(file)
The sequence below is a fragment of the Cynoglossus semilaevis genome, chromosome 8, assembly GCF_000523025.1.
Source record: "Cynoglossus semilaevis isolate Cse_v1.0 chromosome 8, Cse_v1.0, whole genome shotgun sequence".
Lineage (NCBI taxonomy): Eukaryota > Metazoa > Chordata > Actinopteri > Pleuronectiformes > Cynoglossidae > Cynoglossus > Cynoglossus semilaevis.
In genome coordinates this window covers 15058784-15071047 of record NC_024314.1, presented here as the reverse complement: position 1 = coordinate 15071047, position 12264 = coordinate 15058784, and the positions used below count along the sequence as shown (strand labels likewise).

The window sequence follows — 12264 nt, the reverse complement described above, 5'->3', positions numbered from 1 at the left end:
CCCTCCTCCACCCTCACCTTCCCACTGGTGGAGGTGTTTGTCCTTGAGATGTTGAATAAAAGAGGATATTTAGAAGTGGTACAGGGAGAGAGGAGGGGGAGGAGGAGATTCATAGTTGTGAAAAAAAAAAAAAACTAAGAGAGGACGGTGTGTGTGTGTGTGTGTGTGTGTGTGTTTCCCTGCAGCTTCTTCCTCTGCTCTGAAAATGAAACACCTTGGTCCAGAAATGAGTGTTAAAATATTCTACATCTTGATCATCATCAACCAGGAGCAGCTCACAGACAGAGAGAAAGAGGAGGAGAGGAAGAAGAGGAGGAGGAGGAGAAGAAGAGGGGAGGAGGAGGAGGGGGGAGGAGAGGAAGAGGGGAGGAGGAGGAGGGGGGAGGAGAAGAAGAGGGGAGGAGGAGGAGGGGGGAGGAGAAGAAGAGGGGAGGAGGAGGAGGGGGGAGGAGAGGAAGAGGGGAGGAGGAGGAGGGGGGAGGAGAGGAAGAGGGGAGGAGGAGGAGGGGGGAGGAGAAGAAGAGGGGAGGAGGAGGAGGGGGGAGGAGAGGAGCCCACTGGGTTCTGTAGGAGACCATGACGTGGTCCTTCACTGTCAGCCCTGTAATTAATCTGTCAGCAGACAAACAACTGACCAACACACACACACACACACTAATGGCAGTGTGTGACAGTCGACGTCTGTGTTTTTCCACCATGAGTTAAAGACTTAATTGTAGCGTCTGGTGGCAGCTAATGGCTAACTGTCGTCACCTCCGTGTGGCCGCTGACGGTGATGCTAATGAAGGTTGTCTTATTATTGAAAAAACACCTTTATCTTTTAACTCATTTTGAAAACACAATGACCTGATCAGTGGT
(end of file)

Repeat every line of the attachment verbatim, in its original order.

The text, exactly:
The sequence below is a fragment of the Cynoglossus semilaevis genome, chromosome 8, assembly GCF_000523025.1.
Source record: "Cynoglossus semilaevis isolate Cse_v1.0 chromosome 8, Cse_v1.0, whole genome shotgun sequence".
Lineage (NCBI taxonomy): Eukaryota > Metazoa > Chordata > Actinopteri > Pleuronectiformes > Cynoglossidae > Cynoglossus > Cynoglossus semilaevis.
In genome coordinates this window covers 15058784-15071047 of record NC_024314.1, presented here as the reverse complement: position 1 = coordinate 15071047, position 12264 = coordinate 15058784, and the positions used below count along the sequence as shown (strand labels likewise).

The window sequence follows — 12264 nt, the reverse complement described above, 5'->3', positions numbered from 1 at the left end:
CCCTCCTCCACCCTCACCTTCCCACTGGTGGAGGTGTTTGTCCTTGAGATGTTGAATAAAAGAGGATATTTAGAAGTGGTACAGGGAGAGAGGAGGGGGAGGAGGAGATTCATAGTTGTGAAAAAAAAAAAAAACTAAGAGAGGACGGTGTGTGTGTGTGTGTGTGTGTGTGTGTTTCCCTGCAGCTTCTTCCTCTGCTCTGAAAATGAAACACCTTGGTCCAGAAATGAGTGTTAAAATATTCTACATCTTGATCATCATCAACCAGGAGCAGCTCACAGACAGAGAGAAAGAGGAGGAGAGGAAGAAGAGGAGGAGGAGGAGAAGAAGAGGGGAGGAGGAGGAGGGGGGAGGAGAGGAAGAGGGGAGGAGGAGGAGGGGGGAGGAGAAGAAGAGGGGAGGAGGAGGAGGGGGGAGGAGAAGAAGAGGGGAGGAGGAGGAGGGGGGAGGAGAGGAAGAGGGGAGGAGGAGGAGGGGGGAGGAGAGGAAGAGGGGAGGAGGAGGAGGGGGGAGGAGAAGAAGAGGGGAGGAGGAGGAGGGGGGAGGAGAGGAGCCCACTGGGTTCTGTAGGAGACCATGACGTGGTCCTTCACTGTCAGCCCTGTAATTAATCTGTCAGCAGACAAACAACTGACCAACACACACACACACACACTAATGGCAGTGTGTGACAGTCGACGTCTGTGTTTTTCCACCATGAGTTAAAGACTTAATTGTAGCGTCTGGTGGCAGCTAATGGCTAACTGTCGTCACCTCCGTGTGGCCGCTGACGGTGATGCTAATGAAGGTTGTCTTATTATTGAAAAAACACCTTTATCTTTTAACTCATTTTGAAAACACAATGACCTGATCAGTGGT